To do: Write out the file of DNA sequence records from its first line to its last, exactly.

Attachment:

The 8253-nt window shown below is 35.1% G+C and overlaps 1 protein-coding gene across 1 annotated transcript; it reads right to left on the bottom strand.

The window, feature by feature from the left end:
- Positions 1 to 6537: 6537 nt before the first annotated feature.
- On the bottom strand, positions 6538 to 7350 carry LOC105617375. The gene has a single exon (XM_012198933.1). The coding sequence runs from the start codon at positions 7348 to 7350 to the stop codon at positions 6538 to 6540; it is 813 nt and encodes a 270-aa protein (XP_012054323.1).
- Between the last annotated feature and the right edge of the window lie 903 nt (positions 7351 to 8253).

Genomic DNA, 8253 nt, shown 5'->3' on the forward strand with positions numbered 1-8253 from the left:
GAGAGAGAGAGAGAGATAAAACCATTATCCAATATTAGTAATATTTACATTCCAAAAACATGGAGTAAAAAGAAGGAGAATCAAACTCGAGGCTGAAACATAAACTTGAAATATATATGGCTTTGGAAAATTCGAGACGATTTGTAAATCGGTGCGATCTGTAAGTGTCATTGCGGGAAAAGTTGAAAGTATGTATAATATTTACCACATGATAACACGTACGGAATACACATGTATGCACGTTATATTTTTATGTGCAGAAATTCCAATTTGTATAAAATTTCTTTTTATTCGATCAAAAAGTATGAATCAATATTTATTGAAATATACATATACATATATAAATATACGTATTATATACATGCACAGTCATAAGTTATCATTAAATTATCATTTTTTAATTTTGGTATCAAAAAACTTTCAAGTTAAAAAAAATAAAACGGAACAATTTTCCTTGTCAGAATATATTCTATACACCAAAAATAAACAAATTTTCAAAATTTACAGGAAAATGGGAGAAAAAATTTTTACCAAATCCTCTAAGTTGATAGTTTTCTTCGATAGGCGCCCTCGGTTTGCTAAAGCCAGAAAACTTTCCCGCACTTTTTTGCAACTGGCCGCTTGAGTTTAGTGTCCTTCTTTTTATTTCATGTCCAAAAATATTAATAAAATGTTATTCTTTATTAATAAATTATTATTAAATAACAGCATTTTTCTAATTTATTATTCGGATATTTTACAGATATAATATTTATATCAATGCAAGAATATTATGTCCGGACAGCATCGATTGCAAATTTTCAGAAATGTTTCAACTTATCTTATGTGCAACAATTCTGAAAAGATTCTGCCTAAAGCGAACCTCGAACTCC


The 8253-nt window shown below is 35.1% G+C and overlaps 1 protein-coding gene across 1 annotated transcript; it reads right to left on the bottom strand.

The window, feature by feature from the left end:
- Positions 1 to 6537: 6537 nt before the first annotated feature.
- On the bottom strand, positions 6538 to 7350 carry LOC105617375. The gene has a single exon (XM_012198933.1). The coding sequence runs from the start codon at positions 7348 to 7350 to the stop codon at positions 6538 to 6540; it is 813 nt and encodes a 270-aa protein (XP_012054323.1).
- Between the last annotated feature and the right edge of the window lie 903 nt (positions 7351 to 8253).

Genomic DNA, 8253 nt, shown 5'->3' on the forward strand with positions numbered 1-8253 from the left:
GAGAGAGAGAGAGAGATAAAACCATTATCCAATATTAGTAATATTTACATTCCAAAAACATGGAGTAAAAAGAAGGAGAATCAAACTCGAGGCTGAAACATAAACTTGAAATATATATGGCTTTGGAAAATTCGAGACGATTTGTAAATCGGTGCGATCTGTAAGTGTCATTGCGGGAAAAGTTGAAAGTATGTATAATATTTACCACATGATAACACGTACGGAATACACATGTATGCACGTTATATTTTTATGTGCAGAAATTCCAATTTGTATAAAATTTCTTTTTATTCGATCAAAAAGTATGAATCAATATTTATTGAAATATACATATACATATATAAATATACGTATTATATACATGCACAGTCATAAGTTATCATTAAATTATCATTTTTTAATTTTGGTATCAAAAAACTTTCAAGTTAAAAAAAATAAAACGGAACAATTTTCCTTGTCAGAATATATTCTATACACCAAAAATAAACAAATTTTCAAAATTTACAGGAAAATGGGAGAAAAAATTTTTACCAAATCCTCTAAGTTGATAGTTTTCTTCGATAGGCGCCCTCGGTTTGCTAAAGCCAGAAAACTTTCCCGCACTTTTTTGCAACTGGCCGCTTGAGTTTAGTGTCCTTCTTTTTATTTCATGTCCAAAAATATTAATAAAATGTTATTCTTTATTAATAAATTATTATTAAATAACAGCATTTTTCTAATTTATTATTCGGATATTTTACAGATATAATATTTATATCAATGCAAGAATATTATGTCCGGACAGCATCGATTGCAAATTTTCAGAAATGTTTCAACTTATCTTATGTGCAACAATTCTGAAAAGATTCTGCCTAAAGCGAACCTCGAACTCC